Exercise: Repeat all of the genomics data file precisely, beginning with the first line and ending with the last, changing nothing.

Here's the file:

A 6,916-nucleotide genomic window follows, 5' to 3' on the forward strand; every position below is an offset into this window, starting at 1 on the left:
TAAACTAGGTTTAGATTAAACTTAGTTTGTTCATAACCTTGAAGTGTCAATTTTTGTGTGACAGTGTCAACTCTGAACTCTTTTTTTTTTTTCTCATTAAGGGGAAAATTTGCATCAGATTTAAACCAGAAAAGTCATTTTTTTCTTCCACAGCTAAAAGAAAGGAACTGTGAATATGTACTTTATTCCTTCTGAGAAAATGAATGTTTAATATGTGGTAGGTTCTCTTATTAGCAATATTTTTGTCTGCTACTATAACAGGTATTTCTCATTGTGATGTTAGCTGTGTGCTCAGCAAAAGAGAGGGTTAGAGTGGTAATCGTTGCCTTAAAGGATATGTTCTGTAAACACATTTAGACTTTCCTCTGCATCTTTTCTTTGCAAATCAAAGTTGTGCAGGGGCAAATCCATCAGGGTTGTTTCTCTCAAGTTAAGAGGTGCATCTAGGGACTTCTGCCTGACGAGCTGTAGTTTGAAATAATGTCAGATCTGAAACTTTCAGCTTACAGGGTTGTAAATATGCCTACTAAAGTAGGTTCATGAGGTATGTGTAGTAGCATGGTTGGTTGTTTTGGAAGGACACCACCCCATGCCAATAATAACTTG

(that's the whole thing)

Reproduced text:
A 6,916-nucleotide genomic window follows, 5' to 3' on the forward strand; every position below is an offset into this window, starting at 1 on the left:
TAAACTAGGTTTAGATTAAACTTAGTTTGTTCATAACCTTGAAGTGTCAATTTTTGTGTGACAGTGTCAACTCTGAACTCTTTTTTTTTTTTCTCATTAAGGGGAAAATTTGCATCAGATTTAAACCAGAAAAGTCATTTTTTTCTTCCACAGCTAAAAGAAAGGAACTGTGAATATGTACTTTATTCCTTCTGAGAAAATGAATGTTTAATATGTGGTAGGTTCTCTTATTAGCAATATTTTTGTCTGCTACTATAACAGGTATTTCTCATTGTGATGTTAGCTGTGTGCTCAGCAAAAGAGAGGGTTAGAGTGGTAATCGTTGCCTTAAAGGATATGTTCTGTAAACACATTTAGACTTTCCTCTGCATCTTTTCTTTGCAAATCAAAGTTGTGCAGGGGCAAATCCATCAGGGTTGTTTCTCTCAAGTTAAGAGGTGCATCTAGGGACTTCTGCCTGACGAGCTGTAGTTTGAAATAATGTCAGATCTGAAACTTTCAGCTTACAGGGTTGTAAATATGCCTACTAAAGTAGGTTCATGAGGTATGTGTAGTAGCATGGTTGGTTGTTTTGGAAGGACACCACCCCATGCCAATAATAACTTG